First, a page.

Getting the Benefits of Green Spaces through Virtual Nature
Forests and other natural spaces have proven benefits for our health and mental wellbeing, but getting to the great outdoors isn’t always easy.
For people living under restrictions, especially during a global pandemic, a change of scenery has been rare. So the hope is that an access-for-all, interactive project can reconnect us to nature.
BBC’s Soundscapes for Wellbeing is designed to offer people a way to enter the natural world at home. Listeners have been given access to an extensive sound effects digital archive–33,000, sounds with 17,000 new nature sounds to download–and use of an online mixer tool to make and share their own soundscapes.
Nature presenter Sir David Attenborough has created his own mindful playlist alongside a ‘slow radio’ show from Winterwatch presenter Gillian Burke. All of the sounds are available for personal, educational or research use and include the first nature recording captured on a wax cylinder by the eight-year-old Ludwig Koch, in 1889, and David Attenborough’s famous 1978 encounter with mountain gorillas.
The BBC’s Natural History Unit is the source for nature sounds in the effects archive. One of its secrets is that most video for television is shot without sound and then professional recordists supply carefully recorded audio that is added in the edit. Everything from bird-of-paradise calls and giraffes feeding on acacia trees to wind blowing across the Sahara desert has been captured in sound recordings.
Another part of the project is the Virtual Nature Experiment, which pairs award-winning sound recordist Chris Watson and composer Nainita Desai with the University of Exeter to explore emotional responses to digital nature content. Audiences take part in a 10-minute-experiment, which includes watching video and answering a series of questions to help scientists discover how best to digitally bring the benefits of nature to people indoors.
People living in cities often struggle to access green space and lockdowns imposed across the world make that harder. Studies show the risks associated with not being able to use outdoor spaces include stress, anxiety and other psychiatric disorders, but also physical conditions like obesity and heart disease.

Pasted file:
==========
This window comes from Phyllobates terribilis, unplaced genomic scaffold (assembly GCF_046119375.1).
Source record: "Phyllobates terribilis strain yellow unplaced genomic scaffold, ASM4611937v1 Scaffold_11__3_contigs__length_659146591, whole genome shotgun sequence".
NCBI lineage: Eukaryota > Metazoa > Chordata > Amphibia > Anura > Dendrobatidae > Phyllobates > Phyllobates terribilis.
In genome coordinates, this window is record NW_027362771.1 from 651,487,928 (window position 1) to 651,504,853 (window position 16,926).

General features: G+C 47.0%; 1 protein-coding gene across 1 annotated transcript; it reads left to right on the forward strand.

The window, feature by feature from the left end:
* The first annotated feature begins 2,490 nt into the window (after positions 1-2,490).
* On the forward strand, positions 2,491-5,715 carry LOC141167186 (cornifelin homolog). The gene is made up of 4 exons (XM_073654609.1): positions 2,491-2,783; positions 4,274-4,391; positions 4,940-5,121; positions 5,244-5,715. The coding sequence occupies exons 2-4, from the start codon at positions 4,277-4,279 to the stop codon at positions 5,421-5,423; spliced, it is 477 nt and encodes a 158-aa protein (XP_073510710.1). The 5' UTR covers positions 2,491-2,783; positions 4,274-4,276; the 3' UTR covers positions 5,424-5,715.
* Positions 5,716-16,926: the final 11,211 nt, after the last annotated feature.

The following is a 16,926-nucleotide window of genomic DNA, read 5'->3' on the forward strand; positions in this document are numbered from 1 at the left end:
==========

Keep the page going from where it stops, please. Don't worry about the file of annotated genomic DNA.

When people have trees and other vegetation near their homes, they report a greater sense of wellbeing and more satisfaction with where they live, according to the American Public Health Association. Green spaces also provide benefits such as better air quality, lowered flood risk, habitat for wildlife and plants, and community spaces where people can meet and exercise.
We all know that spending time in nature is good for us. But it's not an easy option for everyone - especially in lockdown.— BBC Radio 3 (@BBCRadio3) January 25, 2021
So could experiencing nature on TV or online convey any of the same benefits? Scientists are trying to find out - and you can help: https://t.co/b3W93KLaeb pic.twitter.com/NVxXFdT23g
Sound and music are acknowledged for their use in therapies and healing, so the Soundscapes for Wellbeing project has a solid base of evidence for its use. What is not known is how well digital multimedia can make up for lack of true interaction with outdoor spaces.
Radio 3 is hosting programs and playlists for the project and its head, Alan Davey, said the combination of music and nature offers listeners something genuinely meditative and restoring. “We hope our immersive programming will continue to bring the riches of music and nature to life for those who have been unable to experience the escape of the open air this past year,” he said.